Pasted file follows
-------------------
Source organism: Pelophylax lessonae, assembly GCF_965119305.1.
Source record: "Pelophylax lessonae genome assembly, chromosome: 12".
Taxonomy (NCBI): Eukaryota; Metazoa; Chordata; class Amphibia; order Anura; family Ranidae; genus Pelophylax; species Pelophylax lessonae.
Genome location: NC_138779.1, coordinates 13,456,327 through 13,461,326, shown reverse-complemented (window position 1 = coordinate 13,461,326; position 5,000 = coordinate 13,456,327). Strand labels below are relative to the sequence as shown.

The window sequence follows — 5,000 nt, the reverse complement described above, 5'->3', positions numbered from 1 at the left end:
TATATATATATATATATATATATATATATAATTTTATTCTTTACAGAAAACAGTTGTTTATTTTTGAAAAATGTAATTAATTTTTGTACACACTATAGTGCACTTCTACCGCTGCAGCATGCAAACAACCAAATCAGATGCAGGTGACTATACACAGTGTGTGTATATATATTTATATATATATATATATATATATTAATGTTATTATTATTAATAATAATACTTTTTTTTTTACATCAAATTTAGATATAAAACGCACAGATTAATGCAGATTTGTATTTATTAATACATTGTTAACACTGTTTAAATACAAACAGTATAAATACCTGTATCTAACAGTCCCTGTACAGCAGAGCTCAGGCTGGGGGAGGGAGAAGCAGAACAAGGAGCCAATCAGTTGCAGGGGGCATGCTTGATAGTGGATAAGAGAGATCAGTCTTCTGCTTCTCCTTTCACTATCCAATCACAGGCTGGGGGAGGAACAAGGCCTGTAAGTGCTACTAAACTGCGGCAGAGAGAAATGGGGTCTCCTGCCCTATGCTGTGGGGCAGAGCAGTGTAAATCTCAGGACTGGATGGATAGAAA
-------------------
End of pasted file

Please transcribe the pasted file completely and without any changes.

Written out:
Source organism: Pelophylax lessonae, assembly GCF_965119305.1.
Source record: "Pelophylax lessonae genome assembly, chromosome: 12".
Taxonomy (NCBI): Eukaryota; Metazoa; Chordata; class Amphibia; order Anura; family Ranidae; genus Pelophylax; species Pelophylax lessonae.
Genome location: NC_138779.1, coordinates 13,456,327 through 13,461,326, shown reverse-complemented (window position 1 = coordinate 13,461,326; position 5,000 = coordinate 13,456,327). Strand labels below are relative to the sequence as shown.

The window sequence follows — 5,000 nt, the reverse complement described above, 5'->3', positions numbered from 1 at the left end:
TATATATATATATATATATATATATATATAATTTTATTCTTTACAGAAAACAGTTGTTTATTTTTGAAAAATGTAATTAATTTTTGTACACACTATAGTGCACTTCTACCGCTGCAGCATGCAAACAACCAAATCAGATGCAGGTGACTATACACAGTGTGTGTATATATATTTATATATATATATATATATATATTAATGTTATTATTATTAATAATAATACTTTTTTTTTTACATCAAATTTAGATATAAAACGCACAGATTAATGCAGATTTGTATTTATTAATACATTGTTAACACTGTTTAAATACAAACAGTATAAATACCTGTATCTAACAGTCCCTGTACAGCAGAGCTCAGGCTGGGGGAGGGAGAAGCAGAACAAGGAGCCAATCAGTTGCAGGGGGCATGCTTGATAGTGGATAAGAGAGATCAGTCTTCTGCTTCTCCTTTCACTATCCAATCACAGGCTGGGGGAGGAACAAGGCCTGTAAGTGCTACTAAACTGCGGCAGAGAGAAATGGGGTCTCCTGCCCTATGCTGTGGGGCAGAGCAGTGTAAATCTCAGGACTGGATGGATAGAAA